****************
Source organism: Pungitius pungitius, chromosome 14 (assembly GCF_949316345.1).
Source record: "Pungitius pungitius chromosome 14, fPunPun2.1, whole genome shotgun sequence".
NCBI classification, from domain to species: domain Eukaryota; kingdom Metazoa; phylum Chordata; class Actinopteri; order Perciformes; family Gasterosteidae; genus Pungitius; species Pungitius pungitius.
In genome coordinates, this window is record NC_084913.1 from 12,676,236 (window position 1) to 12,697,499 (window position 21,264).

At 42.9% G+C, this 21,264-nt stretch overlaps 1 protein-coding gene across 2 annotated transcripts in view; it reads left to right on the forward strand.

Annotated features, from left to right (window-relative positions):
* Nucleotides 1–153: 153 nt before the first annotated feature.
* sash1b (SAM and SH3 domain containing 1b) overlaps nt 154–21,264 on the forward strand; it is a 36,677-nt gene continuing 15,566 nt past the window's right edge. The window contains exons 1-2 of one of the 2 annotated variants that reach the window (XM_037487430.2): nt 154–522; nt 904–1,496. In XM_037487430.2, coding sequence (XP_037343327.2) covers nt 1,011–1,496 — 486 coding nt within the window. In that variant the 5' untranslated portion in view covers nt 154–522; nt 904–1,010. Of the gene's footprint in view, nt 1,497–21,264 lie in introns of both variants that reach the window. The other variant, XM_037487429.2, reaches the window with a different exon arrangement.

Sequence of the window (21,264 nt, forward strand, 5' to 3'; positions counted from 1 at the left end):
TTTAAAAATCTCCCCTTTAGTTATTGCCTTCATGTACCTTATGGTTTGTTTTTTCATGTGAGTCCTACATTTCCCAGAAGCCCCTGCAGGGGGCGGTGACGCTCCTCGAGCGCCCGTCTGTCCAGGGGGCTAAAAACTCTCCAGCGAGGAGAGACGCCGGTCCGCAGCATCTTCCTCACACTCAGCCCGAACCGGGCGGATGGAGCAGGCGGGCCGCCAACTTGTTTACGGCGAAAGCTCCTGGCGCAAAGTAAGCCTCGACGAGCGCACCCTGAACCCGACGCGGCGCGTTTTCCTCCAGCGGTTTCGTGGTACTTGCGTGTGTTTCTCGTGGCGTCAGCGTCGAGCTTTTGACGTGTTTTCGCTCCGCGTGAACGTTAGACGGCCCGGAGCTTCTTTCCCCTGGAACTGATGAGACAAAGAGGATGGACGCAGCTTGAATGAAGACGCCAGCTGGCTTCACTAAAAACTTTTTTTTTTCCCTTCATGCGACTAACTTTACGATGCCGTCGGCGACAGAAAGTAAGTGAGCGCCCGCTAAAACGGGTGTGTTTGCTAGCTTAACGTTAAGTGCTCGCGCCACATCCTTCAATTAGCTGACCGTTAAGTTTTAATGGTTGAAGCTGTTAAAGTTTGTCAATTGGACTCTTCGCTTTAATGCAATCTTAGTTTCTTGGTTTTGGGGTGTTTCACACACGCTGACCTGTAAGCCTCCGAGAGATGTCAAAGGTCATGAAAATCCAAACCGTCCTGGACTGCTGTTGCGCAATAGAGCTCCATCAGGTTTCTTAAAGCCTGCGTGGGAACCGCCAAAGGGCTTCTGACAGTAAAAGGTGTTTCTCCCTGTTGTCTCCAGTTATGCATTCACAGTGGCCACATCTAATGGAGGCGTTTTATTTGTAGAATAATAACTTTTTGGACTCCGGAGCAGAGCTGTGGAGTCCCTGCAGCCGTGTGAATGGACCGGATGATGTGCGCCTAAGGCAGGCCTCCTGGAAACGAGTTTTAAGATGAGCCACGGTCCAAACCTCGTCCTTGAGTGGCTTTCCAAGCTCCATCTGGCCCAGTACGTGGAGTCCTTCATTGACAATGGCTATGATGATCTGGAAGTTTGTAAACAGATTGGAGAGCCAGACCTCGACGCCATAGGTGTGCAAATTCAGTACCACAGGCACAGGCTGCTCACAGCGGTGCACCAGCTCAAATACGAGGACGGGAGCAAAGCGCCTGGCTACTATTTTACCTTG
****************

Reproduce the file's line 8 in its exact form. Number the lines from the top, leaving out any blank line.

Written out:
* sash1b (SAM and SH3 domain containing 1b) overlaps nt 154–21,264 on the forward strand; it is a 36,677-nt gene continuing 15,566 nt past the window's right edge. The window contains exons 1-2 of one of the 2 annotated variants that reach the window (XM_037487430.2): nt 154–522; nt 904–1,496. In XM_037487430.2, coding sequence (XP_037343327.2) covers nt 1,011–1,496 — 486 coding nt within the window. In that variant the 5' untranslated portion in view covers nt 154–522; nt 904–1,010. Of the gene's footprint in view, nt 1,497–21,264 lie in introns of both variants that reach the window. The other variant, XM_037487429.2, reaches the window with a different exon arrangement.